The service to Atlanta, Georgia is scheduled to take off three times per week beginning on May 26. North Carolina’s “Research Triangle” will be accessed through twice-weekly flights between Stewart and Raleigh-Durham International Airport, also beginning on May 26.
Starting Salary for Some Graduates Is $100,000
Some college seniors who walk across the stage to collect their diplomas this spring will soon strut into six-figure starting salaries at big tech, finance and consulting firms. Not everybody is happy about it.
As wage inflation hits campuses during a roaring economic recovery and tight labor market, the next cohort of frosh workers may be greeted by grouchy colleagues—some just a few years older—who are jealous and concerned. Some say new hires who don’t know what it is like to make less than $100,000 could be entitled, or out of touch with those of more modest means.
To Find More Truck Drivers, DOL Expands Registered Apprenticeships
The U.S. Department of Labor on March 9 announced its partnership with the Trucking Alliance to join the administration’s 90-Day Trucking Apprenticeship Challenge. The aim of the partnership is to expand Registered Apprenticeship programs in the trucking industry. The partnership’s focus on expanding these programs will enhance industry training and safety standards and improve job quality to recruit and retain truck drivers.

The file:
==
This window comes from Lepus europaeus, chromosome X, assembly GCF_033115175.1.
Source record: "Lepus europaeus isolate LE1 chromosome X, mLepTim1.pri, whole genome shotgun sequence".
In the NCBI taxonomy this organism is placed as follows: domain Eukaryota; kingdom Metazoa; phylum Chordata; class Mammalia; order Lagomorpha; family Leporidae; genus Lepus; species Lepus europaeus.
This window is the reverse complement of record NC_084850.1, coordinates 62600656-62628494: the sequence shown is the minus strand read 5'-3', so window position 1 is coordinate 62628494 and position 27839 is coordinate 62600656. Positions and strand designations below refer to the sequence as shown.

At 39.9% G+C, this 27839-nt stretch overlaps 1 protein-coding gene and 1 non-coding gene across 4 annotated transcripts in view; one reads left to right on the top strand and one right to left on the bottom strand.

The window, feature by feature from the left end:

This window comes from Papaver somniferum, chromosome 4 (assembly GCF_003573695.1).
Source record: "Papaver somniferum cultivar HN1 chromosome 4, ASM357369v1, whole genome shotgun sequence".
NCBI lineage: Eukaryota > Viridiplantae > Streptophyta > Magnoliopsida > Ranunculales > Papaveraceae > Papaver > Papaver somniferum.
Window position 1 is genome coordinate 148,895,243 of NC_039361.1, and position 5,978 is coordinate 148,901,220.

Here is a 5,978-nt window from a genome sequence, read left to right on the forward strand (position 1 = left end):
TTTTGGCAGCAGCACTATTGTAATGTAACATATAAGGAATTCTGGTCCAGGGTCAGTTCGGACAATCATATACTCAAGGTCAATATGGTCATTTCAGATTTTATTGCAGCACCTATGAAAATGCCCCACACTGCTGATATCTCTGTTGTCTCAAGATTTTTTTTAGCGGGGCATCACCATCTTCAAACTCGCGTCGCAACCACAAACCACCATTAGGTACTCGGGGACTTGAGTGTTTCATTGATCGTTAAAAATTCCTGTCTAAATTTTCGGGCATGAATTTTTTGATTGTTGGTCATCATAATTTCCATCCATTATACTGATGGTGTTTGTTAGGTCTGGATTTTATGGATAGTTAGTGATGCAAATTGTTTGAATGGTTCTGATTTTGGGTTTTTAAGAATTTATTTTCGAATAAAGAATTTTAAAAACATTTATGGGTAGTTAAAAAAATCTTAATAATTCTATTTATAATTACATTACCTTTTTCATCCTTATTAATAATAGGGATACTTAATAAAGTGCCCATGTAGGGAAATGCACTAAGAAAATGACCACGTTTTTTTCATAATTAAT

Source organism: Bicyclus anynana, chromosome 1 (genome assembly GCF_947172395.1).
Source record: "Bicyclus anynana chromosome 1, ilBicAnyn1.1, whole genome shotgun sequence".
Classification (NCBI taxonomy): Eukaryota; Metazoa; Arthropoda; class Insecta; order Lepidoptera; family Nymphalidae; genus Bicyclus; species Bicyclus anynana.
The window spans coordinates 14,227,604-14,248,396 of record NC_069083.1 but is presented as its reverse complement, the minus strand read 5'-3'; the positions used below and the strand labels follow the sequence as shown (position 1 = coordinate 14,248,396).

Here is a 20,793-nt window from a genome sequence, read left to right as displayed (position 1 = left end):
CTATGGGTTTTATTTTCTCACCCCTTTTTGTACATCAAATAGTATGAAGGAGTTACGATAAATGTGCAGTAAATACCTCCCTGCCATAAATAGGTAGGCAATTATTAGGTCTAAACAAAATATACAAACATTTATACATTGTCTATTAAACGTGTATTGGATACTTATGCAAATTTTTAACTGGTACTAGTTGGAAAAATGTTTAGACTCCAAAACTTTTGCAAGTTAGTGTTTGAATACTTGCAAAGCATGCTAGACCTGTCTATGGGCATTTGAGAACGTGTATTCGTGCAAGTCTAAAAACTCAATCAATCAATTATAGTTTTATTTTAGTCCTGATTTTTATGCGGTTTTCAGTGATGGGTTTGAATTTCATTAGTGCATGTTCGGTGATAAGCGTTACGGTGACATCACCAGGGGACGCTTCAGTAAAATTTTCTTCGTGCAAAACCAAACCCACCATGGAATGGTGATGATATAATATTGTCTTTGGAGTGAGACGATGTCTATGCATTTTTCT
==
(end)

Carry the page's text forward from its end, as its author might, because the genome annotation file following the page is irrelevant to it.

“The Trucking Alliance is committed to making improvements in training and safety standards for truck drivers a priority and keep our supply chain moving responsibly,” said Maverick USA’s CEO Steve Williams, who serves as the Trucking Alliance’s president. The department is placing a high level of importance on expanding RA in the trucking industry to build a sustainable pipeline of drivers with access to fair wages while learning skills, high job quality, and enhanced safety and training standards.
The End of the Great Resignation? Tom Brady Announces That He Is Coming Out of Retirement
Legendary quarterback, Tom Brady took to Twitter to announce his return to the Buccaneers for a third season, and his 23rd NFL season overall. “These past two months I’ve realized my place is still on the field and not in the stands. That time will come. But it’s not now. I love my teammates, and I love my supportive family. They make it all possible. I’m coming back for my 23rd season in Tampa. Unfinished business LFG.”
Perhaps he’ll inspire others to return to the workforce.